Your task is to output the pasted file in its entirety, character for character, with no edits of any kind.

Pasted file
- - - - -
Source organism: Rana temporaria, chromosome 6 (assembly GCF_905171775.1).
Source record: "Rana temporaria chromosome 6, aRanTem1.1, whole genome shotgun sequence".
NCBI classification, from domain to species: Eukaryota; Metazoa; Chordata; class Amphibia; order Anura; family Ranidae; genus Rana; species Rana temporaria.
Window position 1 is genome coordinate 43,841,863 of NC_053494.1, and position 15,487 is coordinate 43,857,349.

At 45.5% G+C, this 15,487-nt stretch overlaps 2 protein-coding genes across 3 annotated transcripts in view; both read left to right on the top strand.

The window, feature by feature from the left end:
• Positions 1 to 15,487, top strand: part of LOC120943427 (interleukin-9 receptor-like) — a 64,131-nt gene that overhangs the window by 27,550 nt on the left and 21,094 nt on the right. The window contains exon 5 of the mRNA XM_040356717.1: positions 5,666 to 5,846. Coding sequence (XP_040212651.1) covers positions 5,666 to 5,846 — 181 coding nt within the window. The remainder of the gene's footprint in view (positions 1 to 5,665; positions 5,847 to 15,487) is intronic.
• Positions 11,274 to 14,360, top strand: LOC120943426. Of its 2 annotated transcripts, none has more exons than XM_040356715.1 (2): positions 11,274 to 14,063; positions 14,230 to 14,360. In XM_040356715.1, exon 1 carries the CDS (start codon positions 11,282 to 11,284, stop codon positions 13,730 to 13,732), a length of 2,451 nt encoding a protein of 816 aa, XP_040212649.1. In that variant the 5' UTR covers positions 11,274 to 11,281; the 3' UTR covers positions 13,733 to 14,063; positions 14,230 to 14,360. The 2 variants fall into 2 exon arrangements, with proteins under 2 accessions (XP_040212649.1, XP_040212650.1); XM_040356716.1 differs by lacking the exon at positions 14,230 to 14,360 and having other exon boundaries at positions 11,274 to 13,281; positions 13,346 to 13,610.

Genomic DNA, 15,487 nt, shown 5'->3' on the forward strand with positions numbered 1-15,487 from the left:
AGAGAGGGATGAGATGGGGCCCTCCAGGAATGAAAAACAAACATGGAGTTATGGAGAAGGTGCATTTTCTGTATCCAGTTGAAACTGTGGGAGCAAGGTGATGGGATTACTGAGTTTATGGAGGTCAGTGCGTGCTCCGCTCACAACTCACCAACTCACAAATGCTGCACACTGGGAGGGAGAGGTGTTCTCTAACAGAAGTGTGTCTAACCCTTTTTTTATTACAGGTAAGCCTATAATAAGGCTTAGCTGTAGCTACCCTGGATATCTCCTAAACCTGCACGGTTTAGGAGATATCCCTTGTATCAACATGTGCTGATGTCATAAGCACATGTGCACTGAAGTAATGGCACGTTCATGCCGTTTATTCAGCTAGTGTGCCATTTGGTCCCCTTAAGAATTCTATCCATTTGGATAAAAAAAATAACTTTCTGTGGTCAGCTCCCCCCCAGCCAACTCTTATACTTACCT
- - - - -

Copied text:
Source organism: Rana temporaria, chromosome 6 (assembly GCF_905171775.1).
Source record: "Rana temporaria chromosome 6, aRanTem1.1, whole genome shotgun sequence".
NCBI classification, from domain to species: Eukaryota; Metazoa; Chordata; class Amphibia; order Anura; family Ranidae; genus Rana; species Rana temporaria.
Window position 1 is genome coordinate 43,841,863 of NC_053494.1, and position 15,487 is coordinate 43,857,349.

At 45.5% G+C, this 15,487-nt stretch overlaps 2 protein-coding genes across 3 annotated transcripts in view; both read left to right on the top strand.

The window, feature by feature from the left end:
• Positions 1 to 15,487, top strand: part of LOC120943427 (interleukin-9 receptor-like) — a 64,131-nt gene that overhangs the window by 27,550 nt on the left and 21,094 nt on the right. The window contains exon 5 of the mRNA XM_040356717.1: positions 5,666 to 5,846. Coding sequence (XP_040212651.1) covers positions 5,666 to 5,846 — 181 coding nt within the window. The remainder of the gene's footprint in view (positions 1 to 5,665; positions 5,847 to 15,487) is intronic.
• Positions 11,274 to 14,360, top strand: LOC120943426. Of its 2 annotated transcripts, none has more exons than XM_040356715.1 (2): positions 11,274 to 14,063; positions 14,230 to 14,360. In XM_040356715.1, exon 1 carries the CDS (start codon positions 11,282 to 11,284, stop codon positions 13,730 to 13,732), a length of 2,451 nt encoding a protein of 816 aa, XP_040212649.1. In that variant the 5' UTR covers positions 11,274 to 11,281; the 3' UTR covers positions 13,733 to 14,063; positions 14,230 to 14,360. The 2 variants fall into 2 exon arrangements, with proteins under 2 accessions (XP_040212649.1, XP_040212650.1); XM_040356716.1 differs by lacking the exon at positions 14,230 to 14,360 and having other exon boundaries at positions 11,274 to 13,281; positions 13,346 to 13,610.

Genomic DNA, 15,487 nt, shown 5'->3' on the forward strand with positions numbered 1-15,487 from the left:
AGAGAGGGATGAGATGGGGCCCTCCAGGAATGAAAAACAAACATGGAGTTATGGAGAAGGTGCATTTTCTGTATCCAGTTGAAACTGTGGGAGCAAGGTGATGGGATTACTGAGTTTATGGAGGTCAGTGCGTGCTCCGCTCACAACTCACCAACTCACAAATGCTGCACACTGGGAGGGAGAGGTGTTCTCTAACAGAAGTGTGTCTAACCCTTTTTTTATTACAGGTAAGCCTATAATAAGGCTTAGCTGTAGCTACCCTGGATATCTCCTAAACCTGCACGGTTTAGGAGATATCCCTTGTATCAACATGTGCTGATGTCATAAGCACATGTGCACTGAAGTAATGGCACGTTCATGCCGTTTATTCAGCTAGTGTGCCATTTGGTCCCCTTAAGAATTCTATCCATTTGGATAAAAAAAATAACTTTCTGTGGTCAGCTCCCCCCCAGCCAACTCTTATACTTACCT